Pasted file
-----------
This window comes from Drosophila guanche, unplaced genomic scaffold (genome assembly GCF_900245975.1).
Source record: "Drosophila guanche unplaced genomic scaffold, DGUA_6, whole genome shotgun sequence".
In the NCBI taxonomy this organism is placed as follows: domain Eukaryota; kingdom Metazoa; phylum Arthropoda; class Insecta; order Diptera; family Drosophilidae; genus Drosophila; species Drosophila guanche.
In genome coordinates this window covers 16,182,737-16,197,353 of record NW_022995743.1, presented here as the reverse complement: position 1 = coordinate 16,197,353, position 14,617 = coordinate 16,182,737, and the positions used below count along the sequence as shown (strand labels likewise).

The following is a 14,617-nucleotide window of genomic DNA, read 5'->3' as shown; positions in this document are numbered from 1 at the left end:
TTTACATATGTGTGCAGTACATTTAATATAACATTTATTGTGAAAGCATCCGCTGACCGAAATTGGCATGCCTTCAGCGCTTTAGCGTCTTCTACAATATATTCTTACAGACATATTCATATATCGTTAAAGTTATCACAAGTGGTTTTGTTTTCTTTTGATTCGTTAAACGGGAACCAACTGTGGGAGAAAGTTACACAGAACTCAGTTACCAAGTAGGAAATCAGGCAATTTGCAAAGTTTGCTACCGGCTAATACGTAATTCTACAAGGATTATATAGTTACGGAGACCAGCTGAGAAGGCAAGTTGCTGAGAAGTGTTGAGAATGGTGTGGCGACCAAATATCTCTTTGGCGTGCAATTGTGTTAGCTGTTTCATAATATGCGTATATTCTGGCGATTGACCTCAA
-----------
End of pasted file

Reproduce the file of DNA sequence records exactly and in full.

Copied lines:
This window comes from Drosophila guanche, unplaced genomic scaffold (genome assembly GCF_900245975.1).
Source record: "Drosophila guanche unplaced genomic scaffold, DGUA_6, whole genome shotgun sequence".
In the NCBI taxonomy this organism is placed as follows: domain Eukaryota; kingdom Metazoa; phylum Arthropoda; class Insecta; order Diptera; family Drosophilidae; genus Drosophila; species Drosophila guanche.
In genome coordinates this window covers 16,182,737-16,197,353 of record NW_022995743.1, presented here as the reverse complement: position 1 = coordinate 16,197,353, position 14,617 = coordinate 16,182,737, and the positions used below count along the sequence as shown (strand labels likewise).

The following is a 14,617-nucleotide window of genomic DNA, read 5'->3' as shown; positions in this document are numbered from 1 at the left end:
TTTACATATGTGTGCAGTACATTTAATATAACATTTATTGTGAAAGCATCCGCTGACCGAAATTGGCATGCCTTCAGCGCTTTAGCGTCTTCTACAATATATTCTTACAGACATATTCATATATCGTTAAAGTTATCACAAGTGGTTTTGTTTTCTTTTGATTCGTTAAACGGGAACCAACTGTGGGAGAAAGTTACACAGAACTCAGTTACCAAGTAGGAAATCAGGCAATTTGCAAAGTTTGCTACCGGCTAATACGTAATTCTACAAGGATTATATAGTTACGGAGACCAGCTGAGAAGGCAAGTTGCTGAGAAGTGTTGAGAATGGTGTGGCGACCAAATATCTCTTTGGCGTGCAATTGTGTTAGCTGTTTCATAATATGCGTATATTCTGGCGATTGACCTCAA